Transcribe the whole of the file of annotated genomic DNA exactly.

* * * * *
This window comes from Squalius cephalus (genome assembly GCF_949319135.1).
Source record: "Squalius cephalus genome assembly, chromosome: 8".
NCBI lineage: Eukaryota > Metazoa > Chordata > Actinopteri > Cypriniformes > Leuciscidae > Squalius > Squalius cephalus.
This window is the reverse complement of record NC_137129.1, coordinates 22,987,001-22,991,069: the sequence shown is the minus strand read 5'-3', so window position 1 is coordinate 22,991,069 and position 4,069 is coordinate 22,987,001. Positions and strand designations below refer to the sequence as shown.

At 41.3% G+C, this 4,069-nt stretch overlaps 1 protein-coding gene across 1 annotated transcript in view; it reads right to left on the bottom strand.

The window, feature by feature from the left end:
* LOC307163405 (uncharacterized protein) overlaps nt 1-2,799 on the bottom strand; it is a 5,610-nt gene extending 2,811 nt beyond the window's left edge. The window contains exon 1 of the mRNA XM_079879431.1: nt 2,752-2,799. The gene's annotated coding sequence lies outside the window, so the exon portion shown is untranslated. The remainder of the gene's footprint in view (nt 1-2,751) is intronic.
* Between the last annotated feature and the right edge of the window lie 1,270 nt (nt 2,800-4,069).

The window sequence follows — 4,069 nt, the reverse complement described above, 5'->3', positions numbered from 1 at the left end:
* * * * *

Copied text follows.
This window comes from Squalius cephalus (genome assembly GCF_949319135.1).
Source record: "Squalius cephalus genome assembly, chromosome: 8".
NCBI lineage: Eukaryota > Metazoa > Chordata > Actinopteri > Cypriniformes > Leuciscidae > Squalius > Squalius cephalus.
This window is the reverse complement of record NC_137129.1, coordinates 22,987,001-22,991,069: the sequence shown is the minus strand read 5'-3', so window position 1 is coordinate 22,991,069 and position 4,069 is coordinate 22,987,001. Positions and strand designations below refer to the sequence as shown.

At 41.3% G+C, this 4,069-nt stretch overlaps 1 protein-coding gene across 1 annotated transcript in view; it reads right to left on the bottom strand.

The window, feature by feature from the left end:
* LOC307163405 (uncharacterized protein) overlaps nt 1-2,799 on the bottom strand; it is a 5,610-nt gene extending 2,811 nt beyond the window's left edge. The window contains exon 1 of the mRNA XM_079879431.1: nt 2,752-2,799. The gene's annotated coding sequence lies outside the window, so the exon portion shown is untranslated. The remainder of the gene's footprint in view (nt 1-2,751) is intronic.
* Between the last annotated feature and the right edge of the window lie 1,270 nt (nt 2,800-4,069).

The window sequence follows — 4,069 nt, the reverse complement described above, 5'->3', positions numbered from 1 at the left end: